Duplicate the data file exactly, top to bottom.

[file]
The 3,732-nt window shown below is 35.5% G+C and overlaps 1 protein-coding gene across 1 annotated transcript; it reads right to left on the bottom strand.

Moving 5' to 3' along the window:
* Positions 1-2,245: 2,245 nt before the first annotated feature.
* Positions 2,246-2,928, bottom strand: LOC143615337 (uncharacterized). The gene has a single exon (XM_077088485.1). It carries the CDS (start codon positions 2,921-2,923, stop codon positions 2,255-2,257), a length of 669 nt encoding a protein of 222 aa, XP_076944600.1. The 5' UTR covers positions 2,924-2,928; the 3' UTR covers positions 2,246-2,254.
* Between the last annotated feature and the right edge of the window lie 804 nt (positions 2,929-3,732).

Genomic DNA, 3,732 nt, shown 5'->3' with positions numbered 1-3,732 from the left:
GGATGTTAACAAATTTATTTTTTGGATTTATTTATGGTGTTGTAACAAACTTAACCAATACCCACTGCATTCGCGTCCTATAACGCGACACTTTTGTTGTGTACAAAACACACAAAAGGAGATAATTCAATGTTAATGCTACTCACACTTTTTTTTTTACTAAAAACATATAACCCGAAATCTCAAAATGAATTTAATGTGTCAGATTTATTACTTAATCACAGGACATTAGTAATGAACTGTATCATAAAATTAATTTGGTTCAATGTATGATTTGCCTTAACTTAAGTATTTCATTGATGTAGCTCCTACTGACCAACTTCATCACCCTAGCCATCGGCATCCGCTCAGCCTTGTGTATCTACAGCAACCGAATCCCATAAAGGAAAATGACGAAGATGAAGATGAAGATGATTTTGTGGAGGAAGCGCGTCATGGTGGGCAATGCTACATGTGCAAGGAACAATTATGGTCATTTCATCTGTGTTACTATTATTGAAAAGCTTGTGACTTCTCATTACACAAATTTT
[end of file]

The 3,732-nt window shown below is 35.5% G+C and overlaps 1 protein-coding gene across 1 annotated transcript; it reads right to left on the bottom strand.

Moving 5' to 3' along the window:
* Positions 1-2,245: 2,245 nt before the first annotated feature.
* Positions 2,246-2,928, bottom strand: LOC143615337 (uncharacterized). The gene has a single exon (XM_077088485.1). It carries the CDS (start codon positions 2,921-2,923, stop codon positions 2,255-2,257), a length of 669 nt encoding a protein of 222 aa, XP_076944600.1. The 5' UTR covers positions 2,924-2,928; the 3' UTR covers positions 2,246-2,254.
* Between the last annotated feature and the right edge of the window lie 804 nt (positions 2,929-3,732).

Genomic DNA, 3,732 nt, shown 5'->3' with positions numbered 1-3,732 from the left:
GGATGTTAACAAATTTATTTTTTGGATTTATTTATGGTGTTGTAACAAACTTAACCAATACCCACTGCATTCGCGTCCTATAACGCGACACTTTTGTTGTGTACAAAACACACAAAAGGAGATAATTCAATGTTAATGCTACTCACACTTTTTTTTTTACTAAAAACATATAACCCGAAATCTCAAAATGAATTTAATGTGTCAGATTTATTACTTAATCACAGGACATTAGTAATGAACTGTATCATAAAATTAATTTGGTTCAATGTATGATTTGCCTTAACTTAAGTATTTCATTGATGTAGCTCCTACTGACCAACTTCATCACCCTAGCCATCGGCATCCGCTCAGCCTTGTGTATCTACAGCAACCGAATCCCATAAAGGAAAATGACGAAGATGAAGATGAAGATGATTTTGTGGAGGAAGCGCGTCATGGTGGGCAATGCTACATGTGCAAGGAACAATTATGGTCATTTCATCTGTGTTACTATTATTGAAAAGCTTGTGACTTCTCATTACACAAATTTT